Heartworm Disease in Cats

Symptoms of Heartworms and effects on cat's health

Heartworm Disease is common in cats and dogs. A recent study has shown that cats are more likely to catch respiratory or heart diseases when compared to dogs. Statistically speaking, the infection rate in cats is up to 20% higher than found in dogs. Therefore, although cats have a higher chance of contract it,  your cat may be relatively resistant to the Heartworm disease.Heartworm Disease is common in cats and dogs. A recent study has shown that cats are more likely to catch respiratory or heart diseases when compared to dogs. Statistically speaking, the infection rate in cats is up to 20% higher than found in dogs. Therefore, although cats have a higher chance of contract it,  your cat may be relatively resistant to the Heartworm disease.

Learn about the variation of heartworms in cats

Heartworms are a blood-borne parasite which is called Dirofilaria immitis. The infected parasite resides in the heart or contiguously goes into veins of infected cats. Female heartworm is 6 – 14″ long, which is approximately equal to 15 – 36 cm. They are 1/8″ broader, which is equal to 3 mm. 

Heartworms in cats and dogs are spread through mosquitoes. In cats, they convey these parasites in the form of heartworm larvae. The severity of heartworms in the cats is directly proportional to the number of worms present in the cat’s body.

Cat heartworms symptoms

 

One of the most difficult and challenging parts of diagnosing heartworms in cats is that there are no authentic clinical signs that legitimately demonstrate the presence of heartworm disease in cats. However, it doesn’t imply that cat heartworm disease is absent. 

Some unhealthy signs that may show the presence of heartworm infection in cats include: 

  • Coughing and vomiting
  • Convulsions 
  • Lethargy 
  • Blindness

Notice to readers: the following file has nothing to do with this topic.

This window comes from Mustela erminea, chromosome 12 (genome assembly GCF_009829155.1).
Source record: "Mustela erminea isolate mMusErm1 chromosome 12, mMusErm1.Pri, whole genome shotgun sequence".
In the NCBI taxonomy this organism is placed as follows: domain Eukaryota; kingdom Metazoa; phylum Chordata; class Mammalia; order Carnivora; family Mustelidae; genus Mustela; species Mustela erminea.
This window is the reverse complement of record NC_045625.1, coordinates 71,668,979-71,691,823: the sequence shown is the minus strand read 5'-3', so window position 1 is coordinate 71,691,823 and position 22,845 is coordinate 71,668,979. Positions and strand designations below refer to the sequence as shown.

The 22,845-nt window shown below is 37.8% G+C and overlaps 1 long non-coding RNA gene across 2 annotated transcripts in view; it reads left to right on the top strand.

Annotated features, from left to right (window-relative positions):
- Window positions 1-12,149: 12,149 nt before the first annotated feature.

• Weight Loss 
  • Fluid in the lungs 
  • Sudden Death 

In harsh conditions, a healthy cat may die because of large heartworms. Sometimes in severe cases, some cats are overwhelmed with respiratory diseases. In these cases, heartworm cat disease might be analyzed on a post-medical assessment of your cat. 

How can heartworms be transmitted to cats?

Do you know that almost 30 species of the mosquitoes act as a heartworm transmitter in cats? Well! 

When a mosquito bites a cat, then suddenly, it injects the infected heartworm larvae right into your pet’s skin. The infected larvae at that point relocate and develop over several months. Eventually, in the end, it resides into the right side of the heart and along the way to pulmonary arteries.  When this happens, they develop into fully grown heartworms.

They can imitate around half a year from the time of the attack. Roughly eight months after the intrusion, cat heartworm starts to produce another group of microfilariae. They all will live in the cat’s blood for around one month. When this happens, most cats start indicating side effects of heartworm. After some time, the disease can become lethal.

Heartworm disease prevention

The Good news for the cat’s owner is that reliable prevention methods to fight off heartworm for your pet do exist.

Some Veterinarians are strongly recommending that cats should take heartworm preventive meds every month. The reason is that mosquitoes are dynamic, lasting through the year, and they can harm your little cats all year long.

Because of the mosquito population in our society, they actively recommend that all cat owners should go for monthly heartworm prevention medication. You should also go for a routine monthly checkup if your cat shows any mild signs of this disease! 

Purpose of this article is to provide information. To ensure the health and well-being of your pet, always consult any question or concerns with your veterinarian.

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